Gut Check Time for John Boehner

| Thu Jul. 28, 2011 11:29 PM EDT

The big news tonight is that John Boehner has shelved plans to vote on his debt ceiling proposal. Why? Because he couldn't round up enough Republicans to vote for it. A hardcore rump of tea party nihilists is now treating him the same way that he's treated President Obama for the past few months: rejecting every deal offered, regardless of how good it is or how much harm rejection will do to the country.

It would be easy to shed crocodile tears about this, but there's really nothing here to gloat about. It's just undiluted bad news if Congress refuses to raise the debt ceiling. Whether D-Day comes on August 2nd or — thanks to better-than-expected tax receipts — a few days after that, hardly matters. We're not only headed for unprecedented fiscal chaos when it comes, but we're taking a real risk of throwing the country back into recession too. Granted, that's the Armageddon scenario, and things might not turn out that badly in the end. But I'd just as soon not take the chance. Our economy is just too fragile to risk it.

But it's possible — barely — that there's some good news here. If Boehner can't get the tea partiers in the House to support his proposal, and if Harry Reid can't find 60 votes in the Senate for his, then pretty shortly they'll figure out that there's only one way to pass something: forge a compromise that can get substantial support from both Democrats and non-tea-party Republicans. Such a compromise is almost certainly available, and all it takes to get there is for Boehner to be willing to admit the obvious: the tea partiers just aren't willing to deal, period. They want to burn the house down so they can build something better from the ashes. They're insane.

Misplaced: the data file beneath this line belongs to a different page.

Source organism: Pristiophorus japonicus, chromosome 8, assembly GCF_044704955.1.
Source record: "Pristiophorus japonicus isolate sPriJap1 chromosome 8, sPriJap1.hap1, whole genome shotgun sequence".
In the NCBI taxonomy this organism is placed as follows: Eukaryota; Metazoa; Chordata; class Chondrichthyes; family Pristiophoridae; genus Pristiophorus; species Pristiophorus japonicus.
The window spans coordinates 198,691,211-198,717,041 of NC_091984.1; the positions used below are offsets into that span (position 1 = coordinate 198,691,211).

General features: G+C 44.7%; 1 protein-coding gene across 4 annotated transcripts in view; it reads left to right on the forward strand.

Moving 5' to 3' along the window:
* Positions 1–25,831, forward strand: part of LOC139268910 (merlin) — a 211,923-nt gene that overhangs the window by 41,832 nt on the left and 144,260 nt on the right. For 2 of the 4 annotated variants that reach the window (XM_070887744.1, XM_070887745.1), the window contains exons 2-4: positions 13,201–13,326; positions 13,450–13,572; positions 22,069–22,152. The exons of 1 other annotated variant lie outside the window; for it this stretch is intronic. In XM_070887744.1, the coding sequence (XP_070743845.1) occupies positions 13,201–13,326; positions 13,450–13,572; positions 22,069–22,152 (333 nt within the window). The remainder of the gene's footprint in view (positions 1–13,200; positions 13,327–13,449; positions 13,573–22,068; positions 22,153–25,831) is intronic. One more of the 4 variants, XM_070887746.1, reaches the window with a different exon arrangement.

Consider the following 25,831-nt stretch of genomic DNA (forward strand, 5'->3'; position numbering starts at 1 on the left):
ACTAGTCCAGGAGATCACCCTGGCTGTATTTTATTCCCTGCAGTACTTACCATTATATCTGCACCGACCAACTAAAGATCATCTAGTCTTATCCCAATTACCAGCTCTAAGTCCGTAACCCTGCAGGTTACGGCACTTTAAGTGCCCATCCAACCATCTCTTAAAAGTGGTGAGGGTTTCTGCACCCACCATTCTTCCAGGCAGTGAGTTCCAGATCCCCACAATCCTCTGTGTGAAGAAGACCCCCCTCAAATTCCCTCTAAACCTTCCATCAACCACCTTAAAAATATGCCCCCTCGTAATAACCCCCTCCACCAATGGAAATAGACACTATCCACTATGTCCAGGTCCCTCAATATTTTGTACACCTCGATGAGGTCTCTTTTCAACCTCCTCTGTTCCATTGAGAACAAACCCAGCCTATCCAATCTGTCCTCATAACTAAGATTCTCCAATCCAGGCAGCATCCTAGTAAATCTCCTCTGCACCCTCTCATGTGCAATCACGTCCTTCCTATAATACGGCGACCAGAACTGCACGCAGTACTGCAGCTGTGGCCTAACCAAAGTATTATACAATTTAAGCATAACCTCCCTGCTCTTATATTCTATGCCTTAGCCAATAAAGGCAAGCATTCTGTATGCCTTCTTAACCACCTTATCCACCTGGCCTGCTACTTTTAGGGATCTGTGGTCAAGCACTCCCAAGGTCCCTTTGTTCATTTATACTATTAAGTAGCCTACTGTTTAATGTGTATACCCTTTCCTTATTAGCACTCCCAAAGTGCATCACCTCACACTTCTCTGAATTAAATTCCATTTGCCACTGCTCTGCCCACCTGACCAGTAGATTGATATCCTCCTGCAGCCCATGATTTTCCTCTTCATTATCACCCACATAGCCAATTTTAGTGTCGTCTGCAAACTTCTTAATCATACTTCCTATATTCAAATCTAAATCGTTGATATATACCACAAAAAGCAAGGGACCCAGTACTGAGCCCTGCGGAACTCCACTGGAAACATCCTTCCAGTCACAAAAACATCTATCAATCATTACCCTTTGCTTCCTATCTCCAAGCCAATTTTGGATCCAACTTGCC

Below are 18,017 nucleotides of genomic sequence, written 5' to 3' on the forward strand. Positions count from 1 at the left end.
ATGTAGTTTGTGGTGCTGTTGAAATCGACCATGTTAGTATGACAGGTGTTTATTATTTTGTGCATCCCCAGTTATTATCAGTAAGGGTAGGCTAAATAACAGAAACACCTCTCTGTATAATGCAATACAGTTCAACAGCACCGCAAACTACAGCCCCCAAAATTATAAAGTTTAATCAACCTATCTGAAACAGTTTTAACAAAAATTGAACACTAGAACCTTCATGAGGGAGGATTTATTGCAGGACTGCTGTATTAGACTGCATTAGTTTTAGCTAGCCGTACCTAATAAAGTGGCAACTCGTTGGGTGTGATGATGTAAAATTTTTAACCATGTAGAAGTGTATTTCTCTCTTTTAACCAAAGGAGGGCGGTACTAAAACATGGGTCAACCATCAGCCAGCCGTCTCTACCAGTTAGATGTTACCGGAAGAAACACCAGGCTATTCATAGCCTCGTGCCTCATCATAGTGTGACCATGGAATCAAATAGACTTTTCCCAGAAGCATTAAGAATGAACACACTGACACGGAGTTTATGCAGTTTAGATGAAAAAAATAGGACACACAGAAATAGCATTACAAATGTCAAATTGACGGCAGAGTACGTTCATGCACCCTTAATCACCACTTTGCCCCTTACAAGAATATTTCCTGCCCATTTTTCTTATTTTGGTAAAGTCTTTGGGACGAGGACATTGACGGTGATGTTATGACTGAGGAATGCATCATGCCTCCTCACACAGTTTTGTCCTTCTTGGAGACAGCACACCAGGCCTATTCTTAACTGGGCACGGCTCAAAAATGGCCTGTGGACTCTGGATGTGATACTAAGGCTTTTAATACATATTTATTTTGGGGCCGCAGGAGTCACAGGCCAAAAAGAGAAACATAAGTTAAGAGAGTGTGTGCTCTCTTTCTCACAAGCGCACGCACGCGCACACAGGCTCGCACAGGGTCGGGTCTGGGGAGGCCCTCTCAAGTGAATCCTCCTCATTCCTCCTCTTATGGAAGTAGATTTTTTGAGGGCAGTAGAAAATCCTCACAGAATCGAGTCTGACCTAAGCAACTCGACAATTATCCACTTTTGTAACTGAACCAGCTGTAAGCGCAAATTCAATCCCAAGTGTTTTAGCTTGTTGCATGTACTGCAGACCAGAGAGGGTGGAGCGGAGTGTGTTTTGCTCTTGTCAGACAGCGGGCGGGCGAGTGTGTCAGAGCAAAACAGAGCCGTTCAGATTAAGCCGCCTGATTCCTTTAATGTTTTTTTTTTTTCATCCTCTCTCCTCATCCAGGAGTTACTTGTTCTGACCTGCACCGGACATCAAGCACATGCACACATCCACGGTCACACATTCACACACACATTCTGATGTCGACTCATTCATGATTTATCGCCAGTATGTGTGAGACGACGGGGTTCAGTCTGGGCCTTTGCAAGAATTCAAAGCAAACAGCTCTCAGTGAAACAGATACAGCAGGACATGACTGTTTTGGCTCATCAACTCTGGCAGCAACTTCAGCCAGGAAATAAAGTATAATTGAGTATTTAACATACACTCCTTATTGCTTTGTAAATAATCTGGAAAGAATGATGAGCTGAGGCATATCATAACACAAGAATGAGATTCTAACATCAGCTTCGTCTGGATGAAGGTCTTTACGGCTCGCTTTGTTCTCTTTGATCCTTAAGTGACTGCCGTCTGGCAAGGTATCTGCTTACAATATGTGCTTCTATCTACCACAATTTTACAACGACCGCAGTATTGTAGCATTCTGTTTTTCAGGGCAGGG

So walk away from the tea partiers. Instead, strike a deal that a hundred non-insane House Republicans and 20 or 30 non-insane Senate Republicans can support. Add that to a majority of the Democratic caucus and you're done. You've saved the country.

It won't be as a good a deal as Republicans could have gotten a month ago. What's more, it would take some guts from Boehner, who might very well be jeopardizing his speakership if he does this. But it will save the country. Surely that's still worth something?